Monday, March 30, 2009

Sitting firmly on the fence.

First the facts. Back on March 18th Vancouver’s Ryan Kesler caused a stir when he told the Vancouver Province newspaper "If we're going to win the Cup, we need guys to take pay cuts. The way the salary cap is now, you really can't get what you're worth now if you want to win. Everybody in this locker room knows that."

As you can understand he received a call shortly after from the NHL Players Association. NHLPA executive director Paul Kelly said "We talked to Ryan and he regrets some of the comments he made,"

A few days later Kesler’s agent said publicly no one should assume his client will be taking a hometown discount to stay with the Cannucks in his current contract talks. He continued that he will be looking for fair market value for Kesler.

I doubt Kesler regretted his remarks until he was told he regretted them. Kesler did not say anything that everyone doesn’t know but his mistake was saying it. The NHLPA is well aware of players accepting below market salaries to stay in situations they like, but the association would have a tough time trying to drive up the average salary in the league if the player’s expectation is less and not more.

I am on both sides of this fence. I understand exactly what the association is doing. It’s not intimidation but probably closer to coercion. But as an association, unanimity is tough to establish and tougher to keep and control. Make no mistake though, the association’s strength is based on how close to one voice, one thought and one plan they can get. 100% is impossible but the leadership has to try and keep the number high and reminding players that their actions and public comments can erode the NHLPA’s strength is not out of line.

This is the not so subtle difference between an association and an actual union. This association is a collection of highly paid independent contractors who may or may not sign individual contracts which drive the comparables up for other players. Free agent contracts and arbitration in the NHL are based on comparables and if too many players accept less it becomes impossible to keep salaries high. If the NHLPA turned into the NHLPU and became certified as an actual union then negotiating contracts for all players could then fall under the umbrella of union leadership. Players would never want that. One small group of people negotiating a pay grid system or some such arrangement is fantasy. It will never happen because the best players would not want to be contained by that kind of hockey socialism.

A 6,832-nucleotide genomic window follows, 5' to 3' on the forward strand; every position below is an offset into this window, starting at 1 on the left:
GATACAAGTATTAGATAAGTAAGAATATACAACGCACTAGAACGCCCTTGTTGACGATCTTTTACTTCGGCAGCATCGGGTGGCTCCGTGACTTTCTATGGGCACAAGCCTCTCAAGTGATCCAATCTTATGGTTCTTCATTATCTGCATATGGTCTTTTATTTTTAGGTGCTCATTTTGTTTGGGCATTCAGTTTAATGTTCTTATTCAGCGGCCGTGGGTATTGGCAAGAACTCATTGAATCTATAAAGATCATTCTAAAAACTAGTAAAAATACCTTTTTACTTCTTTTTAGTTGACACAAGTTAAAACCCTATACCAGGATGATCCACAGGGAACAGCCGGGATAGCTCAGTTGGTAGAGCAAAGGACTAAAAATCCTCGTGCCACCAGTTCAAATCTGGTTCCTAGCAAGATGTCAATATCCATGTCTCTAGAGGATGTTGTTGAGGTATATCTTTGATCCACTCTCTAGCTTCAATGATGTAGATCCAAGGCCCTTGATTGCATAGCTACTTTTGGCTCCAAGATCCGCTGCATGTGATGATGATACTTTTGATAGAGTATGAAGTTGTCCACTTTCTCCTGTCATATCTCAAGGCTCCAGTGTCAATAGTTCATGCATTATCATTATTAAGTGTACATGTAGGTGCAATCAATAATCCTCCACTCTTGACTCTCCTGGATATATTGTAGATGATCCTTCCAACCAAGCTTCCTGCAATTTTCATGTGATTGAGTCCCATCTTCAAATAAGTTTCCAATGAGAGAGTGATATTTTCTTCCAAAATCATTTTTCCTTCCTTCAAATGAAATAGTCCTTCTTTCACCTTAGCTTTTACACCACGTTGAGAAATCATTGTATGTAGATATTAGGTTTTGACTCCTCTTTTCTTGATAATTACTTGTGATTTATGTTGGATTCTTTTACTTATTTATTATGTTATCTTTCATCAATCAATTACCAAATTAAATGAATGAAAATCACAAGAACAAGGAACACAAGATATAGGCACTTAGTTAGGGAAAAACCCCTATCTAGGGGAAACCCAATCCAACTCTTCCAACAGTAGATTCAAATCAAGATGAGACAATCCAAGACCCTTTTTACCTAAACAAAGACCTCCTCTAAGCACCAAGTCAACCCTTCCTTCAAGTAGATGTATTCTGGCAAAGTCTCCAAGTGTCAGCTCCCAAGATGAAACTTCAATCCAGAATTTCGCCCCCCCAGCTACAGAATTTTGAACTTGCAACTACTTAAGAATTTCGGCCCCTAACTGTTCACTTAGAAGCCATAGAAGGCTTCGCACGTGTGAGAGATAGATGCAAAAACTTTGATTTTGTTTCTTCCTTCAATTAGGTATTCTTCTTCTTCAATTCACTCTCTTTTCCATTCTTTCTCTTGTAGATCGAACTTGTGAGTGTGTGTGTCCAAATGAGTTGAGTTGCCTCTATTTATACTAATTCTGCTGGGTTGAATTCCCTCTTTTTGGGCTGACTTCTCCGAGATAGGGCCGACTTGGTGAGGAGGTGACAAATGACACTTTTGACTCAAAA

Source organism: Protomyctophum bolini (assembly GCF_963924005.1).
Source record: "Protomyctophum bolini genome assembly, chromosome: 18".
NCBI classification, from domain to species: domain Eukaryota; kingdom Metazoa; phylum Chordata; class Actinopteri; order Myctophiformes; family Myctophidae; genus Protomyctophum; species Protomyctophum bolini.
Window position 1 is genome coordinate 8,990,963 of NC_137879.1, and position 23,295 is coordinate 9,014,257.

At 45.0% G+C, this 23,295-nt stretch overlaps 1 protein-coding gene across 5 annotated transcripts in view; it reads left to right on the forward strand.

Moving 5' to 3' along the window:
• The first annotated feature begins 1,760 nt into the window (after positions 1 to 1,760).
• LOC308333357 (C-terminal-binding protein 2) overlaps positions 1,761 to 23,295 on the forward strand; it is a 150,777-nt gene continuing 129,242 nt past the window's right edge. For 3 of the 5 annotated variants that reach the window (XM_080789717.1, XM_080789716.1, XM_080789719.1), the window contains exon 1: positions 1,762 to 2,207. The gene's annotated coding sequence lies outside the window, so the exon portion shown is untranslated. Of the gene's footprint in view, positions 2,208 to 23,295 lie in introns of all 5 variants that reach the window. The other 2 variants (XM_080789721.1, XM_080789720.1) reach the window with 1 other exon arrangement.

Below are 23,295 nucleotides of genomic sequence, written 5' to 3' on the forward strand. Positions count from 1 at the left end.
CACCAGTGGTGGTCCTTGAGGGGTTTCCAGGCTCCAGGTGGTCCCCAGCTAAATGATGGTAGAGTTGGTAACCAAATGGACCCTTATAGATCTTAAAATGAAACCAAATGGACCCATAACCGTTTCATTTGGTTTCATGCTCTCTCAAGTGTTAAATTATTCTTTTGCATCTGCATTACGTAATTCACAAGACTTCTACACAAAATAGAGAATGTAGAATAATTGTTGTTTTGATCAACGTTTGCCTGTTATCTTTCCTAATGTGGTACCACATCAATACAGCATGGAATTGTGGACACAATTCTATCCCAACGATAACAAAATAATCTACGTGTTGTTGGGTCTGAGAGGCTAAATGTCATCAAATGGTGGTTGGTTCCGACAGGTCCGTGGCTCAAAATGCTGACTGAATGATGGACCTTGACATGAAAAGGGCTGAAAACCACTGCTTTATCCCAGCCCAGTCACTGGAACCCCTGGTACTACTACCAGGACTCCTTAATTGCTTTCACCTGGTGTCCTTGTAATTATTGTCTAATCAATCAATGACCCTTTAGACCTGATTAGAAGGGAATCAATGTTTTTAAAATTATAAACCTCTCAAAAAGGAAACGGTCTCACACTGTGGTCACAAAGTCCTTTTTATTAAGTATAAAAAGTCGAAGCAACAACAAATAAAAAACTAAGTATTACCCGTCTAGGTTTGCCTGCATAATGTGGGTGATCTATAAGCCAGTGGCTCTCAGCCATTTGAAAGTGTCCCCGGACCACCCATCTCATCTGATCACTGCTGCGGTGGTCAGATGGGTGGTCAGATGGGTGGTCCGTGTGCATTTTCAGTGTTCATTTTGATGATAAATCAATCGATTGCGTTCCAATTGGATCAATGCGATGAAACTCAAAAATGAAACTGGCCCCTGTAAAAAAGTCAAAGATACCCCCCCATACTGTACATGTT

There is nothing new about this though. For years the association was not happy with Ray Bourque. The belief was that he took too many home town discounts to stay in Boston and some believe he was a major reason salaries for many defencemen remained artificially low because none of them could use Ray’s salary as a comparable. Martin Brodeur is also one of those problem children for the NHLPA. He may go down as the best goaltender in NHL history and yet has never been the highest paid netminder in the NHL. He also has taken less many times to stay in New Jersey and make sure there was enough money to keep the rest of the team solid. The difference between these cases and Kesler is they did take home town discounts, they just never said the words out loud publicly.

I can’t tell you who is right and who is wrong here. If I ran the association, I would also encourage players to get as much as they can for the greater good of all players. If I was a manager I would want players to see the bigger team picture. Take less so that the team is strong at all positions and has a chance to win in the salary cap world.

I sit firmly on the fence on this one. I suppose if you in your life are a staunch union member you see it one way and if you are not in a union or an employment association you probably see it differently.

See you at the rink.

1 comment:

kal cole said...

How about this solution Dean.

When negotiation time rolls around, No player can use a single other player as a comparable. If he wants to compare himself he must do so with a pool of other players. Minimum of 3. So a 25-year old defenceman with 5 years in the league and with 30 points a year must compare himself with 3 other similar guys.

That way you negate the extremes in the equation. Like a Brodeur-type who takes hometown discounts AND the crazy GM's who overpay their players (Sather, Snow, Milbury).

If 3 other players are not available then a player can use ONE single player but only as a means to get a raise based on performance not on promise. And only for one year. That way, no team is stuck with a long term contract for a "lemon" player.